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Senate Republicans are slated to reject a Democratic bill later today intended to protect access to IVF nationwide.

The tax bill is out. And House GOP leadership is in a tough spot.

At about 8 p.m. Tuesday night, the House Republican leadership posted the much-anticipated tax bill negotiated by House Ways and Means Committee Chair Jason Smith (R-Mo.) and Senate Finance Committee Chair Ron Wyden (D-Ore.).

We’ve covered this bill for a while now, but the gist of it is this: It extends a whole host of business tax breaks and expands the child tax credit with a focus on lower-income families. It’s also got some other measures including affordable housing incentives and disaster tax relief.

In usual times, a bill like this could be a slam dunk for House Republican leaders, though it’s worth noting that tax legislation is always somewhat trickier on its own. Still, it was approved by the Ways and Means Committee 40-3.

Yet House Republican leadership has struggled a bit with how to handle the bill.

What you need to know: The plan, as of now, is for the House Republicans to put the bill on the floor next week under suspension of the rules, a fast-track procedure that requires a two-thirds majority for passage. That’s why the House GOP leadership noticed the bill late Tuesday night; they need to give five days for bills considered as part of the suspension calendar.

GOP leaders will want to use suspension of the rules for a couple of reasons:

1) The House Rules Committee includes several hardline conservatives, which makes reporting a rule out of the committee nearly impossible.

2) Speaker Mike Johnson also has a SALT problem. Some New York Republicans will take down any rule that doesn’t include the ability for them to try to roll back the Trump-era limits on the state and local tax deduction.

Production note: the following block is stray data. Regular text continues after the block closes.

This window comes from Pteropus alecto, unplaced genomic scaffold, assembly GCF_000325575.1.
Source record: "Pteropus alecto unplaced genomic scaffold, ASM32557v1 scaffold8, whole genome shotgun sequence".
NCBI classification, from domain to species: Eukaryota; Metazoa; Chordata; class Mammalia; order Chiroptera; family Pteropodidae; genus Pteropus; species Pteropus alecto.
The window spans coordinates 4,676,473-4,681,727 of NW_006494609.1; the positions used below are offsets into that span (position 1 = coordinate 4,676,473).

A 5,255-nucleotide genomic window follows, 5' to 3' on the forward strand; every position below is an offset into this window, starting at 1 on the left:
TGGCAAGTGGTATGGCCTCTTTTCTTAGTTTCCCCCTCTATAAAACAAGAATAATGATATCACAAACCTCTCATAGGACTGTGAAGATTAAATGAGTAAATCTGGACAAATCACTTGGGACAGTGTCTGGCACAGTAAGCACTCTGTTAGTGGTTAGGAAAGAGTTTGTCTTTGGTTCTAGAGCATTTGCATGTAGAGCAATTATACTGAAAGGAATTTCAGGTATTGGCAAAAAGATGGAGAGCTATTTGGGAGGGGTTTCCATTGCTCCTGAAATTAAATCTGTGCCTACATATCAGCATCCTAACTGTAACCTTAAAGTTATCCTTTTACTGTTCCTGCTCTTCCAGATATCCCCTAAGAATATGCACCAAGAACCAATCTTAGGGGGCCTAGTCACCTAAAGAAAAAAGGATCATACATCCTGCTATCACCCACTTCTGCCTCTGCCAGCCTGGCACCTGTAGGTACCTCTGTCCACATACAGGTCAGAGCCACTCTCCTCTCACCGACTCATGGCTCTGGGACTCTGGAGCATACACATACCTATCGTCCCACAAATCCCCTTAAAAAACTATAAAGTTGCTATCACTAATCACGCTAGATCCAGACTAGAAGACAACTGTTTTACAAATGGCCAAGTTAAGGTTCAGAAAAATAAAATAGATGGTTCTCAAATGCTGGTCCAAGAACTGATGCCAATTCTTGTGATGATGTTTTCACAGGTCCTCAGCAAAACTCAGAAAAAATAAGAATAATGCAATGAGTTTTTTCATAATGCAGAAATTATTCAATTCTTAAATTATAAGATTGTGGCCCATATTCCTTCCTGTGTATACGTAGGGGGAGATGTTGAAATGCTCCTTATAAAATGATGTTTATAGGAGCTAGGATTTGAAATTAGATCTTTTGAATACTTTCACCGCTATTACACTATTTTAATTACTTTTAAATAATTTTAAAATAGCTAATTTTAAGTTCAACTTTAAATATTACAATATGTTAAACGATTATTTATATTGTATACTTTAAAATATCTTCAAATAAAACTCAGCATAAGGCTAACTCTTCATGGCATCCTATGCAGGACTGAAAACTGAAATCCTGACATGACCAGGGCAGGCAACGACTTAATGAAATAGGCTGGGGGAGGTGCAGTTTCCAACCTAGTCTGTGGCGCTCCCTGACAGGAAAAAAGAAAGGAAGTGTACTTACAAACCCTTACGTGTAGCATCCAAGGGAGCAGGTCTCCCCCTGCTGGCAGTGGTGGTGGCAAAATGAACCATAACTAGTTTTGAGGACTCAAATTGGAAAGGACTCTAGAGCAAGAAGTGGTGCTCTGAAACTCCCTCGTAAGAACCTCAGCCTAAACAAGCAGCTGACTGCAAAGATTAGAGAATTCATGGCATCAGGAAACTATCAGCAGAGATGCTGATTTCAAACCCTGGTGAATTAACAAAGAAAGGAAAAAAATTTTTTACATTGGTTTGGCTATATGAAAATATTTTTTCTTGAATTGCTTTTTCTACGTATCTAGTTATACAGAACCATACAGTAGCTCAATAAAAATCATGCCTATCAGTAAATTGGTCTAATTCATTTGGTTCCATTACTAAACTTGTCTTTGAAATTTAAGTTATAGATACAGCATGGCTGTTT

If GOP leadership gave New York GOPers a vote on rolling back the SALT limits, it could pass, imperiling the final passage of the bill.

So Johnson and his leadership team will have to work this week and next to mollify New York lawmakers and other blue state Republicans whose constituents have been hit very hard by the $10,000 SALT limit.

To be fair, GOP leaders often force blue-state Republicans to vote on all sorts of measures that could imperil their reelection. So this will be familiar territory for all involved. Let’s see if New York Republicans do anything but bellyache.

There will be some hardline conservatives who complain about moving a massive tax bill through the fast-track suspension process, as well.

Some key members of the Senate GOP have also been critical of parts of the tax package and held off on backing it publicly. The uncertainty on the Senate side — where Republican votes would be crucial for this to pass — doesn’t make the House’s decision-making any easier.

We do expect plenty of outside pressure to get this done. It’s a huge priority for businesses, and it’s also drawn support from groups that back expanding the child tax credit and aiding lower-income families.

— Jake Sherman and Laura Weiss

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